Published: 10th October 2017
#TakeAKnee: Did you know that some of the words that we use today had a different meaning when they originated?
Dr Albert P' Rayan, Professor of English at KCG College of Engineering, looks back into the history of words and phrases
Creative writers play with words creatively. Creative readers, on their part, appreciate the way the words have been used to mean something different, make the words popular by using them. This is how words and phrases acquire new meanings.
Recently, the expression ‘take-a-knee’ was widely used by the social media globally following US President Donald Trump’s tweets about San Francisco 49ers quarterback Colin Kaepernik’s protest during the 2016 football season. Colin refused to stand for the playing of the national anthem expressing his protest against racial discrimination in the US. Attacking the National Football League (NFL) Mr Trump tweeted NFL owners who see players “disrespecting the flag” should say “get that son of a bitch off the field right now, he’s fired.”
This inflammatory comment made many more players take part in “take a knee” protests. According to Twitter, there had been over 2.5 million tweets with the hashtags #TakeAKnee or #TakeTheKnee.
“What is the meaning of the phrase “take a knee”? It is an American football term. It refers to when the quarterback kneels down on one knee and places the ball on the ground in order to run out the clock and to end the play.
Now, after a series of protests across the US and the popular use of the phrase in social media, the sports lingo might have a different meaning and be used to indicate any type of protest.
Let’s all take a knee and express our dissatisfaction.
Is it fair to take a knee and oppose NEET?
If you think it is injustice, you should take a knee.
While going through various news reports on “take a knee” protests, I came across the word ‘balloon’ used as a verb. If something suddenly swells out or gets bigger, we say it has ballooned. Here is an example:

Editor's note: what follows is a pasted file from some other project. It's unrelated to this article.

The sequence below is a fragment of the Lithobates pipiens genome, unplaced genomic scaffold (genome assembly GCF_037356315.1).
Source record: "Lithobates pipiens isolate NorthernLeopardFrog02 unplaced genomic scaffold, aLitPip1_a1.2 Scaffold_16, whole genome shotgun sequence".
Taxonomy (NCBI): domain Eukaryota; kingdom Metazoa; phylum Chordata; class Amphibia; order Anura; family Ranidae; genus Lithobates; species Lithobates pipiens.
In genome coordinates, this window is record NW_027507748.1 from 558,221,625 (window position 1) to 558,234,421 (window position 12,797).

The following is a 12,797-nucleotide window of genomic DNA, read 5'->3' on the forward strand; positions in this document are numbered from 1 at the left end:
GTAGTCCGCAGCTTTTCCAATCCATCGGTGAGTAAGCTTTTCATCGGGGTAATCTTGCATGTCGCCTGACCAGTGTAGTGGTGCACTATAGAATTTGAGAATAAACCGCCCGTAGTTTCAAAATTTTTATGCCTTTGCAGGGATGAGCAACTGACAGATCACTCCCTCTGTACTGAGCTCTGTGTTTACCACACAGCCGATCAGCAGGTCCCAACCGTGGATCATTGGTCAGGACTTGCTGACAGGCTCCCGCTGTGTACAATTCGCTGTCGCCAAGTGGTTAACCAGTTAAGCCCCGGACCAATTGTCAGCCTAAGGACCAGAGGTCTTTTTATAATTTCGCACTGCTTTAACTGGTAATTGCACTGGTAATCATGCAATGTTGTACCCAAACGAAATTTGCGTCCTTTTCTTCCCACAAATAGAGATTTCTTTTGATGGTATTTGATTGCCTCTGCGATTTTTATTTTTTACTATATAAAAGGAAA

What began as a peaceful protest by Colin Kaepernick ballooned into a full-blown movement.
Poverty has ballooned to twenty per cent and unemployment to fifteen percent.
The usage of the phrase “take a knee” has ballooned the past week.
Language historian Anne Curzan says that words change meaning over time in ways that might surprise us.
Here are some of the words which have different meanings.
The word “unique” originally meant “one of a kind” but now it means “very unusual”.
“Is GST a unique reform?” “Yes, it is. It is very unusual.”
‘Nice’ is one of the most frequently used words by English language learners. if a learner does not get an apt word to describe positively, they use the word ‘nice’. It was originally used to mean “silly”, “foolish” or “simple”.
The word “silly” originally referred to things worthy or blessed. Now it is used to refer to those who are foolish.
The word “awful” meant “worthy of awe” and now it means “very bad or unpleasant”.
I don’t want to visit this place again. It is an awful place.
This dress looks awful on you.
The old meaning of the word “naughty” is nothing. If someone is said to be naughty, it means the person has nothing. Later, the word came to mean “immoral” and now it means “badly behaved” or “mischievous”.
He is fond of cracking naughty jokes.
She is such a naughty girl.
“All slang is metaphor, and all metaphor is poetry” – GK Chesterton